2. Jeff Shapiro and Christopher Gibisch open new route on Brammah II (6475m)
Speaking of stimulating climbs, earlier this year in September, American climbers Jeff Shapiro and Christopher Gibisch came to Kishtwar in search of uncharted lines. After several days of travel through disperse means, the duo reached the base of the mighty Brammah II (6475m). When they saw the South face of the mountain, the duo envisioned the route they would access to reach the sanguine summit of Brammah II. Due to warm temperatures, they started climbing early in the morning to prevent falling hazards. The pair summitted by dusk and basked in the beauty of the surroundings before making their way down. The combination of the aesthetic setting and the electrifying factor of the climb makes it an experience they are grateful for. Two days and two nights of descending brought them back to the base camp where they deliberated on the account of their climb. They had managed the first ascent of the South face of Brammah II and named their route Pneuma. (Gibisch, 2016)
3. Alison Criscitiello loses partner Anna Smith on the mountain
In compensation to the joy and delight derived from the mountains, an undesired gloom is presented forth by the same mountains. This year, the climbing community loses another brilliant climber and moreover a beautiful soul, Anna Smith. Internationally renowned Canadian climber Anna Smith and her climbing partner Alison Criscitiello came to India to climb the Brahmasar II. They were granted the Mugs Stump award for their objective. Mugs Stump was one of North America’s iconic and imaginative climbers until his death after a fall into a crevasse in Alaska. To honor him, the Mugs Stump award was established in 1993 which provided funding for small North American climbing teams who shared Mugs’ vision of climbing bold, raw and leaving no trace of human presence. Heavy precipitation that led to flooding in the Brahmasar II region forced Smith and Criscitiello to wander north into the Miyar Valley to climb another route.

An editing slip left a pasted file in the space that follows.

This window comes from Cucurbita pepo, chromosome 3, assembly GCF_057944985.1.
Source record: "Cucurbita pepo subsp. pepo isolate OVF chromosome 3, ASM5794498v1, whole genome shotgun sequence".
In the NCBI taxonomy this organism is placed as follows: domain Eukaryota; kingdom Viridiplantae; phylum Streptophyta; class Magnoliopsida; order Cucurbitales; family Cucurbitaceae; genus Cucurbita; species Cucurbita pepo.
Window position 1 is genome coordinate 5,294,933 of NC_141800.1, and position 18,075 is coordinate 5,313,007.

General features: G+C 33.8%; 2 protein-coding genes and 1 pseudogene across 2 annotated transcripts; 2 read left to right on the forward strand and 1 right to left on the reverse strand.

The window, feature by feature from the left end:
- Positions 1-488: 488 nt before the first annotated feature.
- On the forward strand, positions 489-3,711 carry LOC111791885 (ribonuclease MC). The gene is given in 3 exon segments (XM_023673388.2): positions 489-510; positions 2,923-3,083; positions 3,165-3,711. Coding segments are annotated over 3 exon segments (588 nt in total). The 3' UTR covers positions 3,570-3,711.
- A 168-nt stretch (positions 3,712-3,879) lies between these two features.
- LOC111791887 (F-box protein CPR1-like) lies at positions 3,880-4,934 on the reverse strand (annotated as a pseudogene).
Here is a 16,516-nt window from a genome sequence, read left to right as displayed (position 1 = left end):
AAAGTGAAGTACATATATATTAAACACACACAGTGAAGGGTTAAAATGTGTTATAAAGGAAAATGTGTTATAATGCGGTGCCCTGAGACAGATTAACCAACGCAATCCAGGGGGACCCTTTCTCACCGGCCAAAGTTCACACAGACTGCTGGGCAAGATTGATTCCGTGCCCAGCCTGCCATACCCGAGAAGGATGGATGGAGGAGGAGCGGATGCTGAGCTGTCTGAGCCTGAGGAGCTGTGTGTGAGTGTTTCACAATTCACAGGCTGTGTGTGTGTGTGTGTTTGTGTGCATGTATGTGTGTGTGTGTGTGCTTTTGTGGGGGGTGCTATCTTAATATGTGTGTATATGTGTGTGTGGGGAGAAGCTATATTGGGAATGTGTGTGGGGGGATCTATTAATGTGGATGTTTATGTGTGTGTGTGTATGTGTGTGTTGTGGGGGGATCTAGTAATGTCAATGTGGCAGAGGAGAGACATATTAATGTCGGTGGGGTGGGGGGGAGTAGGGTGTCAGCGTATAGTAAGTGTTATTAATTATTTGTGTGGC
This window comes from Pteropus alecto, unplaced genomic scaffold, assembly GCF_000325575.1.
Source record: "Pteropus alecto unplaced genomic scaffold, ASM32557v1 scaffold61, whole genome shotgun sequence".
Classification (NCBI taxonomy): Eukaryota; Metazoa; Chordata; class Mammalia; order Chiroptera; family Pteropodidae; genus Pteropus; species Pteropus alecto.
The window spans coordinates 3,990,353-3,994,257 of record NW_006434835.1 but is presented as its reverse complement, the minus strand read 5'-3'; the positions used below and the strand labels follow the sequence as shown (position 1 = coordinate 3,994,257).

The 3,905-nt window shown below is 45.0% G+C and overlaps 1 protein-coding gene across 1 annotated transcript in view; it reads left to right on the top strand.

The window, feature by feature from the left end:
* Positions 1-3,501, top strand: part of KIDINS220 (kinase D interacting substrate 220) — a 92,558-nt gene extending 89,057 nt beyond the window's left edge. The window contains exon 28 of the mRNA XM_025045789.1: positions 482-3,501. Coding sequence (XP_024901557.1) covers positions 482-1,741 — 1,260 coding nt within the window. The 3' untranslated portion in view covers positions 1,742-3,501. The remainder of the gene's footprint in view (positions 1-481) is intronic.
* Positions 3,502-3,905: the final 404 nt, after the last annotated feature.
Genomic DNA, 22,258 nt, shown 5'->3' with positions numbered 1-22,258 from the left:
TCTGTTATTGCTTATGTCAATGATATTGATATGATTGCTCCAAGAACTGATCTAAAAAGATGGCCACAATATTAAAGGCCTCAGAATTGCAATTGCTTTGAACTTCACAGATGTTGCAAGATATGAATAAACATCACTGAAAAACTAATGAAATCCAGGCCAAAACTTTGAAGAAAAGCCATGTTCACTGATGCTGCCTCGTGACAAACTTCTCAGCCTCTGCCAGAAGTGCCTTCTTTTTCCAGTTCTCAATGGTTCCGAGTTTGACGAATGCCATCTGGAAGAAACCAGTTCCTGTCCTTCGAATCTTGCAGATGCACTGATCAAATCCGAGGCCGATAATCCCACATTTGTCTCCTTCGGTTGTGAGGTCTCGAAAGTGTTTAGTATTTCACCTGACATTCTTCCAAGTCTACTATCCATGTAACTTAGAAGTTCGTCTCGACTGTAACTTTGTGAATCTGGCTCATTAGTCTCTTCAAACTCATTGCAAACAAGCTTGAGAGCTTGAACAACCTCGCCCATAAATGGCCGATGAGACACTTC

During their ascent to the advance base camp(4900m), Smith experienced altitude disturbances and the pair descended to lower altitudes. A few days later, when they pushed their path to higher altitudes, Criscitiello suffered from minor headaches. Smith was ready to go. The next morning, was gray and full of grief when Criscitiello found her partner in her tent devoid of life. Reasons to her demise are not certain. “She passed away in her sleep” Criscitiello said in an interview with CBC news. (Fletcher, 2016) Criscitiello performed a CPR before moving to base camp, to request for assistance to evacuate.
“I sat with Anna for two nights and three days, until an evacuation team from Manali was able to get to me on foot.” Criscitiello told CBC news.
A whole day was needed to bring Smith’s body back to base camp, and another two days to get her out of Miyar Valley. Smith was cremated in Manali. A memorial service was organised in her honour and spirit in Canmore on October 16th.
Smith held pure passion and immense respect for the mountains. “The beauty of those places, and how blessed we are, that’s a part of our lives, that we can reach out and access that – I think that is fantastic.” Anna Smith expressed in an interview in 2015. Smith will be remembered for her contributions to the climbing world and her booming laugh. True as they say, the brave may not live long, but the cautious perish having not lived at all.
Mother nature, as much as she loves to create, loves to destroy as well, reminding us our time on this beautiful planet is limited and we ought to be grateful for everything we are blessed with. As we come to the end of this year and mark the beginning of a new one, the Kishtwar range remains solid and formidable. Let us hope to sing more songs and share new stories in honor of our community and our fallen Eco warriors.
Author: Laxman Devadas Varma
First thing one should know about him is, he is the guy your parents warned you not to be friends with. He is a poet, climber and an engineer, all wrapped up into one. He believes the key to a good life lies within.